Business e-mail compromise (BEC) is a scam where criminals literally ‘steal money by asking for it’
It is a type of scam where an attacker hacks into a corporate e-mail account and impersonates the genuine owner to defraud the company, its customers, partners, and/or employees by requesting them to send money or sensitive data to the attacker's account
Criminals may also utilise email spoofing, this involves an attacker creating and using an email address that is almost identical to that of a target organisation, to trick the recipient into thinking that an email containing a payment instruction, is from the usual authoriser.
There are three main variants of BEC scams:
The fake invoice scheme:
This scenario usually involves a criminal sending a false invoice to a victim purporting it to be from an organisation that the victim is very familiar with. This email will request the victim to make a payment of a specific amount to and supply them with the bank account details. At a glance and without the scrutiny of this email address, it seems genuine and this payment could be made without hesitation.
This scenario involves the hacking or spoofing of an email address belonging to an executive in the company, it usually targets specific employees in organisations who are authorised to transfer funds or make payments. This email would be requesting that individual to perform various purchases, transfers and other financial transactions, and because this email appears authentic and does not raise any suspicions.
This scenario involves the attackers hacking an executive or employees email account and sending invoices and request for payment to vendors and other contacts the victim would have. These payments are made to fraudulent bank accounts that were supplied in the compromised email.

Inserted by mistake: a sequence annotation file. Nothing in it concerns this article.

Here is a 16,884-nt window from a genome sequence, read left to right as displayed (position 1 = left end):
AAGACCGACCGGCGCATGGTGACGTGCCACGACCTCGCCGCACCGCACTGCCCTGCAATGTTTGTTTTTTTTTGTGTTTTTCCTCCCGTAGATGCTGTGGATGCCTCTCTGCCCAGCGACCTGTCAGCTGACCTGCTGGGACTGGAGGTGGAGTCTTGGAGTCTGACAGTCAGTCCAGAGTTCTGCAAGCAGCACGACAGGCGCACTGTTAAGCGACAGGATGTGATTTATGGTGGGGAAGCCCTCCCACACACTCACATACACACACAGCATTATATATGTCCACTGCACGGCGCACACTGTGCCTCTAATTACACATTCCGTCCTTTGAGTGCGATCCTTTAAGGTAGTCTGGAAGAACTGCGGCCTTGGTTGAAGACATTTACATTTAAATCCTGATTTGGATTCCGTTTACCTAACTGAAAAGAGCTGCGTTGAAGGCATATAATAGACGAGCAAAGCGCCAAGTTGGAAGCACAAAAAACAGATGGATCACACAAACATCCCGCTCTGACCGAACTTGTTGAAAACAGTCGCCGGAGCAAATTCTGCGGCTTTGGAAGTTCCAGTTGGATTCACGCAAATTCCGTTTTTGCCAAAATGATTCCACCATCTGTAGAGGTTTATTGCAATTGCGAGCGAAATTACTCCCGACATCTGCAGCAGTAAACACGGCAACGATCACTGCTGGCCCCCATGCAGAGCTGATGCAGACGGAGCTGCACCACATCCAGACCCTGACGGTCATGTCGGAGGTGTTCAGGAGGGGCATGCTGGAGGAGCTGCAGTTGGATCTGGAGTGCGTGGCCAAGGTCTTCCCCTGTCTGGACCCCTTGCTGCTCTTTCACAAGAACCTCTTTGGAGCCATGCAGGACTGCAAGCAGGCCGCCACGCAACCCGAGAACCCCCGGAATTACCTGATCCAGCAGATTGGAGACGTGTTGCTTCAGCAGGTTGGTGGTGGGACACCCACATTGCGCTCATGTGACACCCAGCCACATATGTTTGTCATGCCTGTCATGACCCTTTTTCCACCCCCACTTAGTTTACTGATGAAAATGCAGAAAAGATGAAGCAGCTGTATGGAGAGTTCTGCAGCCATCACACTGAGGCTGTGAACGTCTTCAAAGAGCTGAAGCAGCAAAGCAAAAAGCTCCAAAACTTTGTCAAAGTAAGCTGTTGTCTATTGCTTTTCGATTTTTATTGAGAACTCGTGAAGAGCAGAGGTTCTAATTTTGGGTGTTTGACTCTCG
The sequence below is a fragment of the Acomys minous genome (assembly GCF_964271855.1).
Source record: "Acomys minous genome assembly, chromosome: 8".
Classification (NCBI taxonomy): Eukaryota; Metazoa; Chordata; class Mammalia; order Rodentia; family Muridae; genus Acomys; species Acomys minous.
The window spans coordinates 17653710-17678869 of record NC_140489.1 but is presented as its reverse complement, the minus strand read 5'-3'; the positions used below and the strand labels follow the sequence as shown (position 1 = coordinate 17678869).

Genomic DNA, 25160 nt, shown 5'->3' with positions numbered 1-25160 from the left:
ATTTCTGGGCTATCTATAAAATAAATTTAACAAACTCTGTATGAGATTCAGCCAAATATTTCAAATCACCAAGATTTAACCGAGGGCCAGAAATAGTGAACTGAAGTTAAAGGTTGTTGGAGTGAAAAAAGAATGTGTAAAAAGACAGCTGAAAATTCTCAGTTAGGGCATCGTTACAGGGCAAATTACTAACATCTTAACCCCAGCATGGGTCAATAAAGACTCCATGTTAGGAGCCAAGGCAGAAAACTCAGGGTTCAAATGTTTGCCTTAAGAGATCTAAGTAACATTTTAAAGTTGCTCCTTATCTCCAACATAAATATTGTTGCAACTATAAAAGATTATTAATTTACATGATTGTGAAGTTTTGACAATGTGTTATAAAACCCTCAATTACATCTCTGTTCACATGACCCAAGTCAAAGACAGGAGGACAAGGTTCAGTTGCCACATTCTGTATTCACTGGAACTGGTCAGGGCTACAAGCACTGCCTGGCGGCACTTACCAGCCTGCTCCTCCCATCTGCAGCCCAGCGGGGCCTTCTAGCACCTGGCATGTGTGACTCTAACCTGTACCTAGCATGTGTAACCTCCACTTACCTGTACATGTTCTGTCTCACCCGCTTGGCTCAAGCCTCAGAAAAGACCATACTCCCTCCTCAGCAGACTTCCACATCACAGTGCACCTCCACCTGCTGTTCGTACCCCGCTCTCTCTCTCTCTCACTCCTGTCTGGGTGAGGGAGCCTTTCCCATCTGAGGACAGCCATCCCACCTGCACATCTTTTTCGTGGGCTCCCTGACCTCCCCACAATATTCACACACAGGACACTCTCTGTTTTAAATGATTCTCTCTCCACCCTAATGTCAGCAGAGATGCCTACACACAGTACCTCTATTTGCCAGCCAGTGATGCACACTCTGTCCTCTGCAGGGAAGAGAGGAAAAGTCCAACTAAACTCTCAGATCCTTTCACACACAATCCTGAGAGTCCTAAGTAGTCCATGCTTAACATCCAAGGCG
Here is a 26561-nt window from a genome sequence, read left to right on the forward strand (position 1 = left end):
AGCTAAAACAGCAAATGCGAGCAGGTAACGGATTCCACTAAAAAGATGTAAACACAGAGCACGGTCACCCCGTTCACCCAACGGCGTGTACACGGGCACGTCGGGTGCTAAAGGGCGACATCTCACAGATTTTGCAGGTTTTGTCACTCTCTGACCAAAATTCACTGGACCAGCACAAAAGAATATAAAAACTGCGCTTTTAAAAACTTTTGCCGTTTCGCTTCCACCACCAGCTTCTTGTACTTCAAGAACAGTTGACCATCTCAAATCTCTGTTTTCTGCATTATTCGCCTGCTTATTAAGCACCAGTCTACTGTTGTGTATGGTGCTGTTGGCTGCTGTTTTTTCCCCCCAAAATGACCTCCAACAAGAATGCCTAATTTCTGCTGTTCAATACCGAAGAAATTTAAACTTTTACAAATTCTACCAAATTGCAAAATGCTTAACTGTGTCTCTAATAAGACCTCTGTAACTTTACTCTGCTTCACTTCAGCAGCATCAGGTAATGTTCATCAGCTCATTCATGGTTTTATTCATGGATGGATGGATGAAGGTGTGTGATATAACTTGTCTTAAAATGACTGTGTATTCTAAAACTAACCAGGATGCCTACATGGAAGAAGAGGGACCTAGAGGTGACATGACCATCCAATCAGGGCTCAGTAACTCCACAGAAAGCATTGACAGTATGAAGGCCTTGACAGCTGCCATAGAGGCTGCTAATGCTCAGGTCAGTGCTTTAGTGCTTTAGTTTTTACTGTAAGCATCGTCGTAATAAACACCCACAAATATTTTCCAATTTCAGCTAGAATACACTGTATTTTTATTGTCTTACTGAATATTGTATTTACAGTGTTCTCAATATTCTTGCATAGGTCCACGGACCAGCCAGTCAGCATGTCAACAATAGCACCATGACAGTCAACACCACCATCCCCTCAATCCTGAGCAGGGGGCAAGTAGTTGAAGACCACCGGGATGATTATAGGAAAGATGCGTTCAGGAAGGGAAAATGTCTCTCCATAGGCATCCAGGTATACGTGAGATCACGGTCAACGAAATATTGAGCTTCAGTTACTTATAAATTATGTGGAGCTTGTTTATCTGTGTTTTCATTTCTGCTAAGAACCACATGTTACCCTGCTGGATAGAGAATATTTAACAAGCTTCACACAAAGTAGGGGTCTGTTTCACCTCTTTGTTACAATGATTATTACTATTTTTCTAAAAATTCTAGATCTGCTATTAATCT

SABRIC warns ‘By the time the employee realises that funds have been paid into an incorrect account, it is too late as criminals use accounts belonging to ‘money mules’, who open accounts for this purpose and then further launder the money by quickly moving it into other accounts’
How to Protect Yourself:
- Don’t click on anything in an unsolicited email or text message asking you to update or verify account information. Look up the company’s phone number on your own (don’t use the one a potential scammer is providing), and call the company to ask if the request is legitimate.
- Ensure the domain visible in received emails is associated with the business it purports to be from.
- Ensure that permissions are enabled to allow your employees to view full email extensions on their computers
- Be careful what you download. Never open an email attachment from someone you don't know, and be wary of email attachments forwarded to you.
- Verify payment and purchase requests in person if possible or by calling the person to make sure it is legitimate. You should verify any change in an account number or payment procedures with the person making the request.
- Be especially wary if the requestor is pressing you to act quickly
- Organisations must also ensure that deploy multi-tiered risk mitigation strategies to prevent Business Email Compromises. These should include education and awareness for staff.